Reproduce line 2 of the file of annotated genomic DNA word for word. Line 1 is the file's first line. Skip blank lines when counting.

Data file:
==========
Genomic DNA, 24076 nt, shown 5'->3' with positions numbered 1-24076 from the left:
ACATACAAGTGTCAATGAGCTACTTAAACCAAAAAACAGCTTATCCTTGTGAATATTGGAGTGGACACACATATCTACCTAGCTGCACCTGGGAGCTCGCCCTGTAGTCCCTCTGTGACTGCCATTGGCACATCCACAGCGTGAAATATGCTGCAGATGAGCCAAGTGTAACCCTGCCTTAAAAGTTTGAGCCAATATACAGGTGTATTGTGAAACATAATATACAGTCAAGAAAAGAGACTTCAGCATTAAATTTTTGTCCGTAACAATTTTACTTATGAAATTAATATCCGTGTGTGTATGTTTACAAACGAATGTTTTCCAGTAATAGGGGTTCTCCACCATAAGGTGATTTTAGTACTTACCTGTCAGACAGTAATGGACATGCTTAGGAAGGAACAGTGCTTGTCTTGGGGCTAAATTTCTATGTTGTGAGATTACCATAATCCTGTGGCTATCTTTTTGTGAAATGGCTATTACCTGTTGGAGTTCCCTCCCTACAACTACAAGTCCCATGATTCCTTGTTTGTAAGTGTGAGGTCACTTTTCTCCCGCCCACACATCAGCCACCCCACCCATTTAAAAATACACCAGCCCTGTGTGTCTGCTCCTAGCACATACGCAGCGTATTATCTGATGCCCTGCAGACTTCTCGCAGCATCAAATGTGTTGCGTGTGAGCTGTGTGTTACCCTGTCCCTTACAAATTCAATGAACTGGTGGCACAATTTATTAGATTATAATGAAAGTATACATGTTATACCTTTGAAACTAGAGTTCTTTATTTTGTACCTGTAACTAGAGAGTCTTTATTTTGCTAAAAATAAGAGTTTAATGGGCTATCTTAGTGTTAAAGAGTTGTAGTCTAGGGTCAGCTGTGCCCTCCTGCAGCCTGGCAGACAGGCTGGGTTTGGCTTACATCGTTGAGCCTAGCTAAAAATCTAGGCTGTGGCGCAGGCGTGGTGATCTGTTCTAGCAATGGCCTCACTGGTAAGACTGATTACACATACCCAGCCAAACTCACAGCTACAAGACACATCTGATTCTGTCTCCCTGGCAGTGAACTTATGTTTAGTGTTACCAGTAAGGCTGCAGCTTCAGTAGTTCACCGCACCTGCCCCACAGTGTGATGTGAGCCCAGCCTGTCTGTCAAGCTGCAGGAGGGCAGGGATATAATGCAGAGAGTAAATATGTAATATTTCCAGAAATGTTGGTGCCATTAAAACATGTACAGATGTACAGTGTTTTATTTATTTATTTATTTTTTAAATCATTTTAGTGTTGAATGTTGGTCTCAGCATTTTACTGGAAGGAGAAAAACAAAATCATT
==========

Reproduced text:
ACATACAAGTGTCAATGAGCTACTTAAACCAAAAAACAGCTTATCCTTGTGAATATTGGAGTGGACACACATATCTACCTAGCTGCACCTGGGAGCTCGCCCTGTAGTCCCTCTGTGACTGCCATTGGCACATCCACAGCGTGAAATATGCTGCAGATGAGCCAAGTGTAACCCTGCCTTAAAAGTTTGAGCCAATATACAGGTGTATTGTGAAACATAATATACAGTCAAGAAAAGAGACTTCAGCATTAAATTTTTGTCCGTAACAATTTTACTTATGAAATTAATATCCGTGTGTGTATGTTTACAAACGAATGTTTTCCAGTAATAGGGGTTCTCCACCATAAGGTGATTTTAGTACTTACCTGTCAGACAGTAATGGACATGCTTAGGAAGGAACAGTGCTTGTCTTGGGGCTAAATTTCTATGTTGTGAGATTACCATAATCCTGTGGCTATCTTTTTGTGAAATGGCTATTACCTGTTGGAGTTCCCTCCCTACAACTACAAGTCCCATGATTCCTTGTTTGTAAGTGTGAGGTCACTTTTCTCCCGCCCACACATCAGCCACCCCACCCATTTAAAAATACACCAGCCCTGTGTGTCTGCTCCTAGCACATACGCAGCGTATTATCTGATGCCCTGCAGACTTCTCGCAGCATCAAATGTGTTGCGTGTGAGCTGTGTGTTACCCTGTCCCTTACAAATTCAATGAACTGGTGGCACAATTTATTAGATTATAATGAAAGTATACATGTTATACCTTTGAAACTAGAGTTCTTTATTTTGTACCTGTAACTAGAGAGTCTTTATTTTGCTAAAAATAAGAGTTTAATGGGCTATCTTAGTGTTAAAGAGTTGTAGTCTAGGGTCAGCTGTGCCCTCCTGCAGCCTGGCAGACAGGCTGGGTTTGGCTTACATCGTTGAGCCTAGCTAAAAATCTAGGCTGTGGCGCAGGCGTGGTGATCTGTTCTAGCAATGGCCTCACTGGTAAGACTGATTACACATACCCAGCCAAACTCACAGCTACAAGACACATCTGATTCTGTCTCCCTGGCAGTGAACTTATGTTTAGTGTTACCAGTAAGGCTGCAGCTTCAGTAGTTCACCGCACCTGCCCCACAGTGTGATGTGAGCCCAGCCTGTCTGTCAAGCTGCAGGAGGGCAGGGATATAATGCAGAGAGTAAATATGTAATATTTCCAGAAATGTTGGTGCCATTAAAACATGTACAGATGTACAGTGTTTTATTTATTTATTTATTTTTTAAATCATTTTAGTGTTGAATGTTGGTCTCAGCATTTTACTGGAAGGAGAAAAACAAAATCATT